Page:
That's how Ruth Wariner grew up, in a tiny house full to bursting with nine of her full- and half-siblings in the Mormon polygamist settlement of Colonia LeBaron in Mexico, not far from the U.S border. Ruth's memoir details her unusual and hardship-filled upbringing -- as well as her escape from LeBaron at age 15 -- with honesty and aplomb, and her story makes for reading both interesting, heartbreaking, unsettling and infuriating.

The book is narrated by Ruth's childhood self, starting around age 5 and continuing up through her flight from LeBaron with her three young sisters in tow at 15. Telling a story from a child's perspective can be risky, but it really works here, and it was interesting to see how Ruth's views toward her family's lifestyle evolved as she matured.

What was missing for me was more insight into Ruth's thoughts now, decades distant from her terrifying run from LeBaron and her despicable step-dad, Lane. The book concludes with an epilogue and briefly mentions the fates of Ruth and her close siblings, but I wanted to know more about her views on religion and polygamy. At least one of her brothers carried on the polygamist tradition and I'm dying to know how she feels about that, and I want to know if she's still a member of the Mormon church (it's obvious from the epilogue that she's religious). I'm also very curious whether she thinks she would've left LeBaron at all if it weren't for Lane, his abuse and the way the colony reacted to it.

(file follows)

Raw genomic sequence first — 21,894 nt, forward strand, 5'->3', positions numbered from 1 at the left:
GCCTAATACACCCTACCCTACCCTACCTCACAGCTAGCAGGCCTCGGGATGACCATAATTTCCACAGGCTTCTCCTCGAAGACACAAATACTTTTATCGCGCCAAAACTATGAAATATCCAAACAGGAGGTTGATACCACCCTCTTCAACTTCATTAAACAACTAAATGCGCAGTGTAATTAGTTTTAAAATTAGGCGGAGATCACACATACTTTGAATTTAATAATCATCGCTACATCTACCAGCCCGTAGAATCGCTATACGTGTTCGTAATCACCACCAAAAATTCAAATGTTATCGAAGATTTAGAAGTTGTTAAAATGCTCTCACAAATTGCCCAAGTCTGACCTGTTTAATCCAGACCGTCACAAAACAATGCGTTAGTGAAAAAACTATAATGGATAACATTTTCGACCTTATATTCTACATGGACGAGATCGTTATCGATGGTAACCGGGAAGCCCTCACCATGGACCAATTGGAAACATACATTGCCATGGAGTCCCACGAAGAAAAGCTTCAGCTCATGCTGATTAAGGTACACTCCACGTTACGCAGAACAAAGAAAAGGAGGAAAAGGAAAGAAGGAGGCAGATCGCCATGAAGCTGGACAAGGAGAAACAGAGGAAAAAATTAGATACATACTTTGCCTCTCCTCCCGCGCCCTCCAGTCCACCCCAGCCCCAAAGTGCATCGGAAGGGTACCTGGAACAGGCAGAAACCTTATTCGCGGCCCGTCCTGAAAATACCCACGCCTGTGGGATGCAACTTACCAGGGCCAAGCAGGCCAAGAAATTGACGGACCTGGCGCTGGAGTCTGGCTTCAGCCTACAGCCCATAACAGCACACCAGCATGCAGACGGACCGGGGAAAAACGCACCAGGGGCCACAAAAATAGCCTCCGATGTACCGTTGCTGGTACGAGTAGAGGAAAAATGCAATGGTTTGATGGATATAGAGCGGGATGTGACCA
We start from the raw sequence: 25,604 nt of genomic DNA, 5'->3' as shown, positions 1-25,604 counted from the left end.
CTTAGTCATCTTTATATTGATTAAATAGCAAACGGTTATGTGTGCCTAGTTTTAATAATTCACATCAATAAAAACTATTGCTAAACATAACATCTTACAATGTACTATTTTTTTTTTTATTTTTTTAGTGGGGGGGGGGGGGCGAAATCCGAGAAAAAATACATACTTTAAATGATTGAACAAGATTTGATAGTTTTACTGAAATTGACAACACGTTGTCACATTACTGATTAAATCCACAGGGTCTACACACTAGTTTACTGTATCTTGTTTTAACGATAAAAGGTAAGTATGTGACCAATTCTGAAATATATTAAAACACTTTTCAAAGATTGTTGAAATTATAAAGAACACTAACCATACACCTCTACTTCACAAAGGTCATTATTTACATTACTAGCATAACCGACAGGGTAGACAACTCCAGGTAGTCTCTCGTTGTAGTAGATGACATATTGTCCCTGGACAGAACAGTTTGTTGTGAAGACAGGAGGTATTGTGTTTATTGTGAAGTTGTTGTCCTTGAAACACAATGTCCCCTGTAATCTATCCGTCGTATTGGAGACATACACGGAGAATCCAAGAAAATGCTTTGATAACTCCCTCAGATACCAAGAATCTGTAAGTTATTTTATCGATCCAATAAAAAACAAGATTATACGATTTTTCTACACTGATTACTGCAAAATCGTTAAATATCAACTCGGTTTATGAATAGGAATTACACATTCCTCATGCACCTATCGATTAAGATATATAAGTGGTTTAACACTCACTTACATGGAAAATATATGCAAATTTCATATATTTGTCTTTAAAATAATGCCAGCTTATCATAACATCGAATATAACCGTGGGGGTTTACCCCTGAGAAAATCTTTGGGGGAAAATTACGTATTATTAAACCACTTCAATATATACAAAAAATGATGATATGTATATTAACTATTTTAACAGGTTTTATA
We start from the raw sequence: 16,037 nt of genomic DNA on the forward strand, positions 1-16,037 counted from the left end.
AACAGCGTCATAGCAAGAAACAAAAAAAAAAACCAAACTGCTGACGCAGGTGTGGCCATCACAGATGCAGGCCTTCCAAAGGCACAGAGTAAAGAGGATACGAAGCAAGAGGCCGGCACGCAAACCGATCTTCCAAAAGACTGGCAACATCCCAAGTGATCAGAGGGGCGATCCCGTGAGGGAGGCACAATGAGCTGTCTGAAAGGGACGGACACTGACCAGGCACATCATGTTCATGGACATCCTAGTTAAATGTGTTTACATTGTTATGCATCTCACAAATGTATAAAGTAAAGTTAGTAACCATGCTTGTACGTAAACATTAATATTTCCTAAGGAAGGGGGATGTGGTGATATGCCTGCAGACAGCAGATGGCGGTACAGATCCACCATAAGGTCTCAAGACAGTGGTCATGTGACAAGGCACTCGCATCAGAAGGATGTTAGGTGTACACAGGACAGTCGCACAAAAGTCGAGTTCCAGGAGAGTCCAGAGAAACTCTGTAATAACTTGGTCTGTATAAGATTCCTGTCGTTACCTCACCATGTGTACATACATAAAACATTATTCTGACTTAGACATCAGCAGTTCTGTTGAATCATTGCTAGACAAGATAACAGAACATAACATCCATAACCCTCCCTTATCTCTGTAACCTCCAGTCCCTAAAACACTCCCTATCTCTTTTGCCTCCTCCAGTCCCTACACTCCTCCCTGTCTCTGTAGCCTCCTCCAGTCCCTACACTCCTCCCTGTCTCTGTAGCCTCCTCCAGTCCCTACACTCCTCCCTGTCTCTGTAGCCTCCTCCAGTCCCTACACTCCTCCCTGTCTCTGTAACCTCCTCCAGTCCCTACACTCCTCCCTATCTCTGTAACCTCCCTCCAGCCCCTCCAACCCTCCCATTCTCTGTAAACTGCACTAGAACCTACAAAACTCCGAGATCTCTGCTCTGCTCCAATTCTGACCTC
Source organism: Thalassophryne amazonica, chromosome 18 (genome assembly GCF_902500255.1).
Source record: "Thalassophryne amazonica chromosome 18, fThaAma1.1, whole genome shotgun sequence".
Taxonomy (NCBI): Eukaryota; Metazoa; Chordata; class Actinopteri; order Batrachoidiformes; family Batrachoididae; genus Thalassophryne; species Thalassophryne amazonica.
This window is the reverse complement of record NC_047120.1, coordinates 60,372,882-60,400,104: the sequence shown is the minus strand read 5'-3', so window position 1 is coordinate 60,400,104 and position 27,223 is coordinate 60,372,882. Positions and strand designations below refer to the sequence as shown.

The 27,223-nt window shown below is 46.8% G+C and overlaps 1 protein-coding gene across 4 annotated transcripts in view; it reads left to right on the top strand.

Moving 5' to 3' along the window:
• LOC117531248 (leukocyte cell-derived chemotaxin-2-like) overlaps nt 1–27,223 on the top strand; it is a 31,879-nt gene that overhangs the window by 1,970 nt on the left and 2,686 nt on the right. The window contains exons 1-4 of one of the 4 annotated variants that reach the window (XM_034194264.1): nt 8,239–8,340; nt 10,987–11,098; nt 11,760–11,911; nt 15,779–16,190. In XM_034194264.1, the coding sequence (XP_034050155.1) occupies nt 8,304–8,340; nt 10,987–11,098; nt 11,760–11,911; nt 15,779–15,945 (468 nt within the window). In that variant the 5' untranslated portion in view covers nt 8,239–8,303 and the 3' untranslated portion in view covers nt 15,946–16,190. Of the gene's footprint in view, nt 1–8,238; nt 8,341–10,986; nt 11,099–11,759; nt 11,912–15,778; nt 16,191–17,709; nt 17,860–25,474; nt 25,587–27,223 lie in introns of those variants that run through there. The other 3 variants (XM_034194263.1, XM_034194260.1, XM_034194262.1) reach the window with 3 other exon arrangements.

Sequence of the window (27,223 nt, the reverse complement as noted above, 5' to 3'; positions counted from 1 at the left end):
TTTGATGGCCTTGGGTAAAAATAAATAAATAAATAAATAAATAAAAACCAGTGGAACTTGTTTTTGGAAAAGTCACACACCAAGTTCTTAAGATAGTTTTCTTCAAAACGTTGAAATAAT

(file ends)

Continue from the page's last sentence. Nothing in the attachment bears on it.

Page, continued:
Despite the lingering questions I had, I enjoyed Ruth's memoir and found it to be well-written and gripping. And it gives readers an unflinching inside look at a polygamist sect, something we probably all wonder about when Mormon polygamists occasionally pop up in the news. What would it be like to share a husband? What on earth do the women get out of the arrangement? Why does the church encourage polygamy in the first place? How are all those babies taken care of? What would it be like to grow up in polygamist colony? (Many of the answers to those questions horrified and disgusted me.) "The Sound of Gravel" is about a lot more than that exposing the inner workings of Mormon polygamy, though. Things like survival, overcoming odds, courage, perseverance, forgiveness and love are the paramount themes in Ruth's tale, and I'm glad she decided to tell it.

P.S. There's an awesome photo gallery on Ruth's website that is super-helpful for putting faces to names.

Tuesday, August 23, 2016

Bout of Books Sign-Up + Days 1 & 2 Challenges